International Journal of Refugee Law, Vol. 10, pp. 49-76, 1998
29 Pages Posted: 16 Jun 2009 Last revised: 23 Jun 2009
Date Written: June 16, 2009
On 24 February 1997, the High Court handed down its long-awaited ruling in the case of Applicants A and B v Minister for Immigration and Ethnic Affairs. The applicants were a married couple from a remote village in the Peoples' Republic of China (PRC) who came to Australia by boat in December 1993. The wife was heavily pregnant and gave birth to the couple's first child the day after arrival. The couple claimed that one or both of them would be forcibly sterilised if returned to China because of the prevailing 'one couple, one child policy.
This article uses the case of Applicants A and B to explore the extent to which cases involving migrants and refugees are being treated differently from those in which the human rights of Australian citizens are affected. The author attempts to identify some of the external factors that may have influenced the Court. The study acknowledges that the High Court's ruling can be analysed on a purely doctrinal level so as to place it within the matrix of international jurisprudence relating to the interpretation of the 1951 Convention. However, the very fact that the Court divided so evenly in its interpretation of the phrase 'particular social group' suggests that the case cannot be explained purely in terms of text or jurisprudential trend.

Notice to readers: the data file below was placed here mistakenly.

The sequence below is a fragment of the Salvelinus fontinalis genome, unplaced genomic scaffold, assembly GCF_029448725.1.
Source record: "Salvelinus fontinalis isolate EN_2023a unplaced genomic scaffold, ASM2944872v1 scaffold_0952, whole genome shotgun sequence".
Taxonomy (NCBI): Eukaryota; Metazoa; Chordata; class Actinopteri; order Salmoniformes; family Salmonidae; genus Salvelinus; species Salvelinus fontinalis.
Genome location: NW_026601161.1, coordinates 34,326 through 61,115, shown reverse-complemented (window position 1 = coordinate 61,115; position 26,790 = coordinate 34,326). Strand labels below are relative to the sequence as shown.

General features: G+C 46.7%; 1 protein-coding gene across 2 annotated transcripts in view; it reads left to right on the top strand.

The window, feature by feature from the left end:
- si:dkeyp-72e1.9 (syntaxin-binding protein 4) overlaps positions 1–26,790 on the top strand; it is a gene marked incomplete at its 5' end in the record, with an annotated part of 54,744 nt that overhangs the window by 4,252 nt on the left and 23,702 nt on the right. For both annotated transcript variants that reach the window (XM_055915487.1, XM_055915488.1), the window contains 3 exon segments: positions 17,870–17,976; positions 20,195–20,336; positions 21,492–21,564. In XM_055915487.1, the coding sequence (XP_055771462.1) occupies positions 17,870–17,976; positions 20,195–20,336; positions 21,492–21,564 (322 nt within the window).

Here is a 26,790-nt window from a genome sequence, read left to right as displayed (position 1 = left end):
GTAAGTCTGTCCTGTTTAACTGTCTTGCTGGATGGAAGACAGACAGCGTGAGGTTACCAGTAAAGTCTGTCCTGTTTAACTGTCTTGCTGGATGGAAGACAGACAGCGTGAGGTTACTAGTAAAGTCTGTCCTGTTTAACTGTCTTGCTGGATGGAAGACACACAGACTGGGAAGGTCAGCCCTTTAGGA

The second part of the article examines the recent history of refugee determinations in Australia, outlining the changes that have occurred in both the treatment of refugee claimants and in public attitudes towards and sympathy for these people. The case of Applicants A and B is then analysed in its jurisprudential context by comparing the reasoning of the majority and minority judges with the rulings made in other jurisdictions. There follows a critique of both the decision and of the factors that at the very least find resonance in the majority's reasoning. The final part of the paper looks at the totality of the challenge presented by fugitives of China's one child policy and at the options available to the government to meet this challenge.
Keywords: immigration, refugees, citizens, human rights, one child policy
JEL Classification: K10, 30, K33
Suggested Citation: Suggested Citation
Crock, Mary Elizabeth, Apart from Us or a Part of Us? Immigrants' Rights, Public Opinion and the Rule of Law (June 16, 2009). International Journal of Refugee Law, Vol. 10, pp. 49-76, 1998; Sydney Law School Research Paper No. 09/52. Available at SSRN: https://ssrn.com/abstract=1420440